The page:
Mallory’s allegations of conflicting legal advice given to her and to HDL no doubt contributed to her decision to sue her former attorneys. However, Jesse A. Witten, a partner at Drinker Biddle & Reath LLP in Washington who specializes in health-care fraud defense, told Bloomberg Law that a lot of FCA advice comes down to “judgment calls,” and legal advice “can turn on the precise facts of a case.”
McAnaney noted, though, that HDL’s processing and handling fees “were a high-risk proposition,” given the concern about such fees being cited as kickbacks in several guidance documents from the Department of Health and Human Services Office of Inspector General. “The optics are terrible,” McAnaney said.
Witten said it’s much harder in his experience to advise clients on compliance based on proposed actions than to advise a client facing litigation in an enforcement action. Witten agreed with McAnaney’s assessment that a malpractice case brought against an attorney based on FCA or anti-kickback law advice faces hurdles because of the element of intent in both laws.
S. Craig Holden, a shareholder with Baker, Donelson, Bearman, Caldwell & Berkowitz PC in Baltimore who represents health-care providers facing fraud matters, said a client’s good faith reliance on advice of counsel should provide a good defense in an FCA action. One way that “things get messy” in compliance advice, Holden said, is when a client doesn’t give his attorney all the facts, either intentionally or inadvertently.
McAnaney noted that intent, an FCA and anti-kickback element, “is a fact and circumstances issue” and added that “frequently the facts that a client gives you are wrong.” Hooper agreed that attorneys “have to watch out for clients that push for particular advice.”
A client’s omission of facts, or providing attorneys with false information, could provide a defense to a malpractice lawsuit, Holden said.
Stark’s Strict Liability
The Stark law, however, does have clearer “yes or no” answers than the FCA or anti-kickback law, McAnaney said. The Stark law also has over two dozen safe harbor exceptions that have detailed provisions of what types of financial relationships won’t trigger liability, which can aid attorneys and clients seeking more definitive answers.
The Stark law is also a strict liability law, so following the advice of counsel in good faith is no defense to a violation. In these cases, Witten said, “a client could seek contribution,” perhaps in the form of a malpractice lawsuit, from an attorney who makes a mistake.
“If a client is given bad Stark advice, they have a nice FCA defense, but that doesn’t give them a defense against an overpayment” stemming from a Stark law violation, Holden said. A health-care provider can be forced to return the entire Medicare or Medicaid reimbursement amount or more if the claim violated the Stark law, a significant financial hit even if it’s lower than potential FCA damages. However, an identified overpayment that isn’t returned within 60 days as required by regulation can itself become an FCA violation.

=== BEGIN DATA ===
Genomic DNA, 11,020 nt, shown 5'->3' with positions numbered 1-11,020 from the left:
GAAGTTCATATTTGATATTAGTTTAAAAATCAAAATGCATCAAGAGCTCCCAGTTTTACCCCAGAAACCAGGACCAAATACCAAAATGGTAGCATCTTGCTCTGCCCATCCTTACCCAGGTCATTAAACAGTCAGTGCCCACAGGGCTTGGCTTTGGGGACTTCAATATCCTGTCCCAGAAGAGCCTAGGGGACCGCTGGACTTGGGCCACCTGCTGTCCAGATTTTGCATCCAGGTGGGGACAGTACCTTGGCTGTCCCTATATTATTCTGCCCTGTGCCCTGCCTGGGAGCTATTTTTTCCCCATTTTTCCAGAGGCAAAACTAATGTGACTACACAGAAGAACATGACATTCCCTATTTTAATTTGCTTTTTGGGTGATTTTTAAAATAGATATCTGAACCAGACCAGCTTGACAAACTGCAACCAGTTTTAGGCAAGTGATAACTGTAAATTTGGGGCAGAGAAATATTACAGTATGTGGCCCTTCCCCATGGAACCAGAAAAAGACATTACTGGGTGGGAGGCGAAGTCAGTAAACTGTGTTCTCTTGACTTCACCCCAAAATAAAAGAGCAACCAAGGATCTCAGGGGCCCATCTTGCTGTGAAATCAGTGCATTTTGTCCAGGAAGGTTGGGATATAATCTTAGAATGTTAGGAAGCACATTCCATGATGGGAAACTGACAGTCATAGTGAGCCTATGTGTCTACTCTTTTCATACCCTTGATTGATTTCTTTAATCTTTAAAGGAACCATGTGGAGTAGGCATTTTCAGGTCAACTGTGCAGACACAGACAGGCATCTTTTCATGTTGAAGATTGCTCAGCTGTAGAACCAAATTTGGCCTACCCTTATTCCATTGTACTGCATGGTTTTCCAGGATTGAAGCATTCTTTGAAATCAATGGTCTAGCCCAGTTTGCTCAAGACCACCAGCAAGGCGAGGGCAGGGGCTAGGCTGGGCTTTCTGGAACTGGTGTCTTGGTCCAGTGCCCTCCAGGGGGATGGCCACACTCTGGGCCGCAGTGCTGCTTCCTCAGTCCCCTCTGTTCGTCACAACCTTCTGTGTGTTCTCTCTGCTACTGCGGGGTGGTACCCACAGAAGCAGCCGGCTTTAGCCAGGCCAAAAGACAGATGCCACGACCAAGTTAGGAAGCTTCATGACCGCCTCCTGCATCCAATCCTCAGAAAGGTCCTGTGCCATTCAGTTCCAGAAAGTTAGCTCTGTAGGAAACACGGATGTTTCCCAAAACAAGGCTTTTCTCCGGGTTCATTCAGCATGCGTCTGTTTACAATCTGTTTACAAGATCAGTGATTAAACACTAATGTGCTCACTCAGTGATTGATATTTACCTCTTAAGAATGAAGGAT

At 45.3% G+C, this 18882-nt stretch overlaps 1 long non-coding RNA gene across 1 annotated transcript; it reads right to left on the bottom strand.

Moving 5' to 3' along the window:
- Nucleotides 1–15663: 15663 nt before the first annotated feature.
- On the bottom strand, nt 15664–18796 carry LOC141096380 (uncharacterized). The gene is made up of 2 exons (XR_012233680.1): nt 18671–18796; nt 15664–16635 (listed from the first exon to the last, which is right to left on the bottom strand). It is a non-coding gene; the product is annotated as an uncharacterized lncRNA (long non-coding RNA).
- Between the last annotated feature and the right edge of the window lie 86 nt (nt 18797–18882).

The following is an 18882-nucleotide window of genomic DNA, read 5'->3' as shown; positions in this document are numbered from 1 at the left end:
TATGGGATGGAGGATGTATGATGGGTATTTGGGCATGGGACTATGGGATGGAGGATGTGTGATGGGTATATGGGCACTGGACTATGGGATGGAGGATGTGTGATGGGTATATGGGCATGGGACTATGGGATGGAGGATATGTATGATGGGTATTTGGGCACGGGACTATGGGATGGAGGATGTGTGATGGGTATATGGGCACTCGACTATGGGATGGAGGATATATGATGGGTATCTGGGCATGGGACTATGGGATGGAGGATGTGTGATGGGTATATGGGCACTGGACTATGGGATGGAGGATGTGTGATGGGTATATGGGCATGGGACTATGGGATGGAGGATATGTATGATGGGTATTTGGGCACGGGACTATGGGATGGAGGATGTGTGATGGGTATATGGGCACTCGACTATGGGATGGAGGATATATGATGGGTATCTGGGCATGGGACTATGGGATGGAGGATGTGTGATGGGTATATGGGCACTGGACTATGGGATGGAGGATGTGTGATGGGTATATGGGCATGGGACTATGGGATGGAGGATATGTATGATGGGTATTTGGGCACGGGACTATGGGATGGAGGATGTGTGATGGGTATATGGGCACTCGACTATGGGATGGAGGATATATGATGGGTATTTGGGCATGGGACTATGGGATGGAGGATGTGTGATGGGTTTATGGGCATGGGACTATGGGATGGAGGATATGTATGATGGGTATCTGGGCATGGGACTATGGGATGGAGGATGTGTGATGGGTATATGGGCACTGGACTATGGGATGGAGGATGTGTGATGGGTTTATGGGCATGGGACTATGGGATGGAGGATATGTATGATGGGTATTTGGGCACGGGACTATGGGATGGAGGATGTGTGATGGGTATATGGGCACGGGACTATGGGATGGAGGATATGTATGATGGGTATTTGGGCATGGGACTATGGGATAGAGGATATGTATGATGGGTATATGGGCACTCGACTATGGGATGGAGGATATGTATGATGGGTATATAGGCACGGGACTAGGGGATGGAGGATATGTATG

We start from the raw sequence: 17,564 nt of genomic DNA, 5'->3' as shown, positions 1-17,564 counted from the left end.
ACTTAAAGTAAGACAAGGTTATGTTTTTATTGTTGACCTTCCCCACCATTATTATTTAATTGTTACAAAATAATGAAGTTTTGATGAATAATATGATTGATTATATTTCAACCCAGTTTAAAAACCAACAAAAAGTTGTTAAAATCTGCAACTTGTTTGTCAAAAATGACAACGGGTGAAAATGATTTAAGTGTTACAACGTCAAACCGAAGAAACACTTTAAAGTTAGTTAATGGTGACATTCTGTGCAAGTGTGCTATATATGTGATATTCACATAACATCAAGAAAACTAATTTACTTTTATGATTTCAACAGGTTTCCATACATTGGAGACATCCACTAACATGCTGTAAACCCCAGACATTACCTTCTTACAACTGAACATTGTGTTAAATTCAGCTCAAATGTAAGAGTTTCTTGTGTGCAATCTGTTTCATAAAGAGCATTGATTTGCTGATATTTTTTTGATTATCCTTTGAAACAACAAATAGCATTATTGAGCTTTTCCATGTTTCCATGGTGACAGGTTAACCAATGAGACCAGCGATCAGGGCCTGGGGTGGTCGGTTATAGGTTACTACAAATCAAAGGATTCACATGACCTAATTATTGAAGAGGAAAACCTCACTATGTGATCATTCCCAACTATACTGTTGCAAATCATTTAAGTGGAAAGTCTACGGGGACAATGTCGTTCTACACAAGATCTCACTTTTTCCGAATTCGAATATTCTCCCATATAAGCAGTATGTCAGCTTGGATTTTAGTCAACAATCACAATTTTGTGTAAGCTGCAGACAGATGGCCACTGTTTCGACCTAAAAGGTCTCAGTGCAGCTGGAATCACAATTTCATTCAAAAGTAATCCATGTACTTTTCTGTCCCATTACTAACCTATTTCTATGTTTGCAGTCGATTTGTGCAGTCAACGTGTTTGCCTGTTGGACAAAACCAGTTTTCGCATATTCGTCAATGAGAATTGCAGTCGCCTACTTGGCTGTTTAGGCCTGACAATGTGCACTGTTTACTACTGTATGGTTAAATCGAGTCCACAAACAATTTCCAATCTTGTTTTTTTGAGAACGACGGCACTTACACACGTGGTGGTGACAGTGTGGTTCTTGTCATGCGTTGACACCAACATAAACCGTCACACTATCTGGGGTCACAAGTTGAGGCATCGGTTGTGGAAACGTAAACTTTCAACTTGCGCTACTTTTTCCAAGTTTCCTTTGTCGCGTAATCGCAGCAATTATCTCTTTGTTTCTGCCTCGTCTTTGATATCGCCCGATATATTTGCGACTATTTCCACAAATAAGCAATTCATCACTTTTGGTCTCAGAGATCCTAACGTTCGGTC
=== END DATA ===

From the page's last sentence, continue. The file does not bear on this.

Advice of Counsel Defense Problems
Health-care fraud litigation usually doesn’t include an advice of counsel defense though, and McAnaney said it’s likely because in many cases the advice a defendant received from counsel doesn’t quite match up with what a defendant actually did. An advice of counsel defense also requires the waiver, to a certain extent, of attorney-client privilege, something few health-care entities are eager to do.
Filing a malpractice lawsuit against an attorney involves waiver of attorney-client privilege, which Holden said was a “strong disincentive” to bringing malpractice lawsuits. Filing a malpractice lawsuit could expose communications with other attorneys not named as defendants by the client, Holden said, and expose all types of company information to the public through court filings.
Experienced Counsel Required
None of the attorneys Bloomberg Law spoke with saw potential malpractice lawsuits from health-care clients as an urgently pressing or rising concern. Witten said it was possible that a whistleblower could bring an FCA case against a law firm based on its advice to a health-care client, perhaps alleging a conspiracy, and noted that a law firm with “deep pockets” could conceivably make an appealing FCA target.
Witten noted that many potential malpractice disputes are simply settled or resolved without an actual court filing, which could mask the number of disputes that health-care clients have with compliance advice received from their attorneys. HDL’s settled malpractice dispute with LeClairRyan was atypical because it occurred in the context of a bankruptcy proceeding, Witten noted, which puts all the information “out in the open” in court filings.
McAnaney agreed that given potentially huge liability for a health-care client, financially as well as criminally, “you really shouldn’t be doing this [work] unless you know what you’re doing.”